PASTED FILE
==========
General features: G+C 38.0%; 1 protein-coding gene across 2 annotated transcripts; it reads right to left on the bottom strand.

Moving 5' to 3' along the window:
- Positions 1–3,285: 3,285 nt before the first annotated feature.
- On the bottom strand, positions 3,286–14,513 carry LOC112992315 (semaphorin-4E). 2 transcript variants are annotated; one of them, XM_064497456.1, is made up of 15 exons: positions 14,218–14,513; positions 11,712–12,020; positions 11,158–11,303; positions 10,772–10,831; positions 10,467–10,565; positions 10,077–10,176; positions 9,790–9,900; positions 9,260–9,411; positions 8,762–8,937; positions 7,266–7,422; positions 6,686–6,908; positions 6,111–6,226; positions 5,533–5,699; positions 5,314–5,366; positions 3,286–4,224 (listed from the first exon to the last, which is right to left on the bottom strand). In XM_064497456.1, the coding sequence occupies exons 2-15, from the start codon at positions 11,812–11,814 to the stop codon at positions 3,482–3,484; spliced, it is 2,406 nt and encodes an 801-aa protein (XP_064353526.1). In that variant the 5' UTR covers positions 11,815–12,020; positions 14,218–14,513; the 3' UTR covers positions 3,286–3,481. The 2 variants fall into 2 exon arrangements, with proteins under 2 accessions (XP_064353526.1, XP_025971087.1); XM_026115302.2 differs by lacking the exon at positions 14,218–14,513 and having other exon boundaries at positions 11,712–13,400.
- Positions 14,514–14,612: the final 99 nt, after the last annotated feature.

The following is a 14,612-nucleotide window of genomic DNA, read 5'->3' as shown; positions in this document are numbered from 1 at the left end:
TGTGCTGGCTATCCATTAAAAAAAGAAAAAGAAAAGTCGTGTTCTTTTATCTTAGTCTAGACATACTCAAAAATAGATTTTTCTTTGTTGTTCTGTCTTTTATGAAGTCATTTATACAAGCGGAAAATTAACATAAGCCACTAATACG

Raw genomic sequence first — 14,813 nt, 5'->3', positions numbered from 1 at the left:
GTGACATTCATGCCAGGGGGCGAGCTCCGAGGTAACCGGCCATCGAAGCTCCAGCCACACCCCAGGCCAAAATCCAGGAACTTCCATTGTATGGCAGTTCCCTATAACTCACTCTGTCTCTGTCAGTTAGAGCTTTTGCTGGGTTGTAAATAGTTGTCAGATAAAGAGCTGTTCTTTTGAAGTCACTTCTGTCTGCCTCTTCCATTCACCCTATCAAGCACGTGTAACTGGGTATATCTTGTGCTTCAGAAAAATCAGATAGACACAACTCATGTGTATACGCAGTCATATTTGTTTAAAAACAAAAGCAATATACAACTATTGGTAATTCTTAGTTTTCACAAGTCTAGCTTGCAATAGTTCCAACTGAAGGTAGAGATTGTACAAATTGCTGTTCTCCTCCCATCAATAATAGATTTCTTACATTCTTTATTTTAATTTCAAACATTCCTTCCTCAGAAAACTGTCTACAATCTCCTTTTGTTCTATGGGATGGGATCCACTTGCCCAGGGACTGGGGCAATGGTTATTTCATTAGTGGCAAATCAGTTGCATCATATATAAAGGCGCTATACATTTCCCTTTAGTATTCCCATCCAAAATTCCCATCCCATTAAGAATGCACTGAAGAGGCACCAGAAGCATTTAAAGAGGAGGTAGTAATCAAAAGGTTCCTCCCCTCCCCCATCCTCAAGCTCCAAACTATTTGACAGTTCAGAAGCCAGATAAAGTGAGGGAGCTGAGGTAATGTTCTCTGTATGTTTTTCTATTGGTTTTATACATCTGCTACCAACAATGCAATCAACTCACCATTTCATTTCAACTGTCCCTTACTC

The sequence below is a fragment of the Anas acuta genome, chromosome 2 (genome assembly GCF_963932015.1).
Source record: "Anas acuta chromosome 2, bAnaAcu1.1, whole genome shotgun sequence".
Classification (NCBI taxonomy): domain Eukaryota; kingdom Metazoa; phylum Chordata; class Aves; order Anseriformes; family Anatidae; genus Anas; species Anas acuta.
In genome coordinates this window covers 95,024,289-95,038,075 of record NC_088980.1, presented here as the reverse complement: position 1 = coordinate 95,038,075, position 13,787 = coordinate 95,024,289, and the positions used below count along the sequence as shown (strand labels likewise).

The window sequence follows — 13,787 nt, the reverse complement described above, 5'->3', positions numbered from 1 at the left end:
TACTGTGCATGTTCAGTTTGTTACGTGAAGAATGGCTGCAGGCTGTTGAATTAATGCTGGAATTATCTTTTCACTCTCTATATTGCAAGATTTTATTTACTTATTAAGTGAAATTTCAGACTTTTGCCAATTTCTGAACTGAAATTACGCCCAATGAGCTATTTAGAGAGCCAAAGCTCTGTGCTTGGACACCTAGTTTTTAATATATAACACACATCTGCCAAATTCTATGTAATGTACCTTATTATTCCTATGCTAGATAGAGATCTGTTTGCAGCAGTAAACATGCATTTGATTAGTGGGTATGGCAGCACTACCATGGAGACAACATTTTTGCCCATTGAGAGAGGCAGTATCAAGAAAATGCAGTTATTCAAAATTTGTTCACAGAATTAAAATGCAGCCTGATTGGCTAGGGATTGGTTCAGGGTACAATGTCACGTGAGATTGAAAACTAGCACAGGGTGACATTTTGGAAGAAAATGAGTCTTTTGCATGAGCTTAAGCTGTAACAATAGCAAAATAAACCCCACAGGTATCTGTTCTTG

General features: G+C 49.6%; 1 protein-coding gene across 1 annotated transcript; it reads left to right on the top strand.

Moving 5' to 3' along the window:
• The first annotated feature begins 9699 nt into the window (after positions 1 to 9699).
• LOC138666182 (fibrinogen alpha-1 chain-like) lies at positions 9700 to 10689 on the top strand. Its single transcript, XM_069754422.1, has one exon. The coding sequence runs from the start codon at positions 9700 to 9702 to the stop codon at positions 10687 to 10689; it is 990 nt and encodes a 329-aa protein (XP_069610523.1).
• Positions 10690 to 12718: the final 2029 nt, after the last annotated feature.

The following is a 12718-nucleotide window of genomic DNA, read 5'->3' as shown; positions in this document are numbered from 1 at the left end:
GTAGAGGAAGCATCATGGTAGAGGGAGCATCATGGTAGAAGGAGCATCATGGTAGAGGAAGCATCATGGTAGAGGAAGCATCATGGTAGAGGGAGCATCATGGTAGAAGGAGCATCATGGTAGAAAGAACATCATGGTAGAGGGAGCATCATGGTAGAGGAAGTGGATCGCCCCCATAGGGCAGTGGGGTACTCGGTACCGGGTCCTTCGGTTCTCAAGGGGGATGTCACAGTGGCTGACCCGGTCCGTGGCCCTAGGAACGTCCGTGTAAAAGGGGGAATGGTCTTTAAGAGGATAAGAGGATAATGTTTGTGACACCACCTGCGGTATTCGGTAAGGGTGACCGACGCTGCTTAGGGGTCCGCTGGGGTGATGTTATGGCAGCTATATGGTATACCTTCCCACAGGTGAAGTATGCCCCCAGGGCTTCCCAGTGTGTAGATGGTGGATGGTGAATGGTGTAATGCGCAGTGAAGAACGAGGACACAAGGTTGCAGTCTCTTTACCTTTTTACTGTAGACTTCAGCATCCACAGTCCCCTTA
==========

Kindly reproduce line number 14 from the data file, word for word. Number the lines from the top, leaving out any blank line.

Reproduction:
The window sequence follows — 13,787 nt, the reverse complement described above, 5'->3', positions numbered from 1 at the left end: